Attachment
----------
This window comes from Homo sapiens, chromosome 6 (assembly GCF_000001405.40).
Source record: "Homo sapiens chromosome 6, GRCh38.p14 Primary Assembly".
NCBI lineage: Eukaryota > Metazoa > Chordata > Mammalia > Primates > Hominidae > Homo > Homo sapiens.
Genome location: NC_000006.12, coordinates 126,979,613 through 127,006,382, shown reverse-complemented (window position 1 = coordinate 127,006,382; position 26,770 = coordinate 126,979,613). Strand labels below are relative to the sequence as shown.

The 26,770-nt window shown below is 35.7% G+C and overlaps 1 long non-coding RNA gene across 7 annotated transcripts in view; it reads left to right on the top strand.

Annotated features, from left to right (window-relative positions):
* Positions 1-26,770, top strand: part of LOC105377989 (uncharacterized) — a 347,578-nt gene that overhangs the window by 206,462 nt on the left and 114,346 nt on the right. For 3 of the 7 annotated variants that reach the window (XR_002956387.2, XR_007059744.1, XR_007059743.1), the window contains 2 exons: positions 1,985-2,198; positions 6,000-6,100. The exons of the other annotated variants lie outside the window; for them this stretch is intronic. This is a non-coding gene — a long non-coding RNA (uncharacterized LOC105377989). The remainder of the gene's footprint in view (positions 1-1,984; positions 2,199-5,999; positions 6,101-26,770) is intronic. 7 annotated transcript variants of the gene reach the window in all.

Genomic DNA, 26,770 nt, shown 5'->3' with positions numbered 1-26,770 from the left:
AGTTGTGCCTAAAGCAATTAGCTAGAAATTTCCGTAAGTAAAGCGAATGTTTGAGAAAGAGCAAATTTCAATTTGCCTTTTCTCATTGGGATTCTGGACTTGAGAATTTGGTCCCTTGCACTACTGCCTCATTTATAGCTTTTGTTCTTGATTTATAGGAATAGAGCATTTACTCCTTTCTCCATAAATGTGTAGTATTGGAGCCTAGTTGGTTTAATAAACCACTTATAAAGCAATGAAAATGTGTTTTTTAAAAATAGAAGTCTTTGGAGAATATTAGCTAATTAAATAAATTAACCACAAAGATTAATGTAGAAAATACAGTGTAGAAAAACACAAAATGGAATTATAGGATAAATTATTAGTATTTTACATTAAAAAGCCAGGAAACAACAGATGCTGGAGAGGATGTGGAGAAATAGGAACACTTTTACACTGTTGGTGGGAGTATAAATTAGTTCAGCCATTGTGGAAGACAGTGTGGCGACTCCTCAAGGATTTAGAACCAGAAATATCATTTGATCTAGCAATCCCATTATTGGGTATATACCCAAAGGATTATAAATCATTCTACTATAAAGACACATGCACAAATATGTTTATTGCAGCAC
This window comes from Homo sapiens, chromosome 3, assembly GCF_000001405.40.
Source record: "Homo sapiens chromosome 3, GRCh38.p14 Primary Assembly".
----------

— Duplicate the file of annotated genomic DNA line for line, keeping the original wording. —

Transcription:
This window comes from Homo sapiens, chromosome 6 (assembly GCF_000001405.40).
Source record: "Homo sapiens chromosome 6, GRCh38.p14 Primary Assembly".
NCBI lineage: Eukaryota > Metazoa > Chordata > Mammalia > Primates > Hominidae > Homo > Homo sapiens.
Genome location: NC_000006.12, coordinates 126,979,613 through 127,006,382, shown reverse-complemented (window position 1 = coordinate 127,006,382; position 26,770 = coordinate 126,979,613). Strand labels below are relative to the sequence as shown.

The 26,770-nt window shown below is 35.7% G+C and overlaps 1 long non-coding RNA gene across 7 annotated transcripts in view; it reads left to right on the top strand.

Annotated features, from left to right (window-relative positions):
* Positions 1-26,770, top strand: part of LOC105377989 (uncharacterized) — a 347,578-nt gene that overhangs the window by 206,462 nt on the left and 114,346 nt on the right. For 3 of the 7 annotated variants that reach the window (XR_002956387.2, XR_007059744.1, XR_007059743.1), the window contains 2 exons: positions 1,985-2,198; positions 6,000-6,100. The exons of the other annotated variants lie outside the window; for them this stretch is intronic. This is a non-coding gene — a long non-coding RNA (uncharacterized LOC105377989). The remainder of the gene's footprint in view (positions 1-1,984; positions 2,199-5,999; positions 6,101-26,770) is intronic. 7 annotated transcript variants of the gene reach the window in all.

Genomic DNA, 26,770 nt, shown 5'->3' with positions numbered 1-26,770 from the left:
AGTTGTGCCTAAAGCAATTAGCTAGAAATTTCCGTAAGTAAAGCGAATGTTTGAGAAAGAGCAAATTTCAATTTGCCTTTTCTCATTGGGATTCTGGACTTGAGAATTTGGTCCCTTGCACTACTGCCTCATTTATAGCTTTTGTTCTTGATTTATAGGAATAGAGCATTTACTCCTTTCTCCATAAATGTGTAGTATTGGAGCCTAGTTGGTTTAATAAACCACTTATAAAGCAATGAAAATGTGTTTTTTAAAAATAGAAGTCTTTGGAGAATATTAGCTAATTAAATAAATTAACCACAAAGATTAATGTAGAAAATACAGTGTAGAAAAACACAAAATGGAATTATAGGATAAATTATTAGTATTTTACATTAAAAAGCCAGGAAACAACAGATGCTGGAGAGGATGTGGAGAAATAGGAACACTTTTACACTGTTGGTGGGAGTATAAATTAGTTCAGCCATTGTGGAAGACAGTGTGGCGACTCCTCAAGGATTTAGAACCAGAAATATCATTTGATCTAGCAATCCCATTATTGGGTATATACCCAAAGGATTATAAATCATTCTACTATAAAGACACATGCACAAATATGTTTATTGCAGCAC
This window comes from Homo sapiens, chromosome 3, assembly GCF_000001405.40.
Source record: "Homo sapiens chromosome 3, GRCh38.p14 Primary Assembly".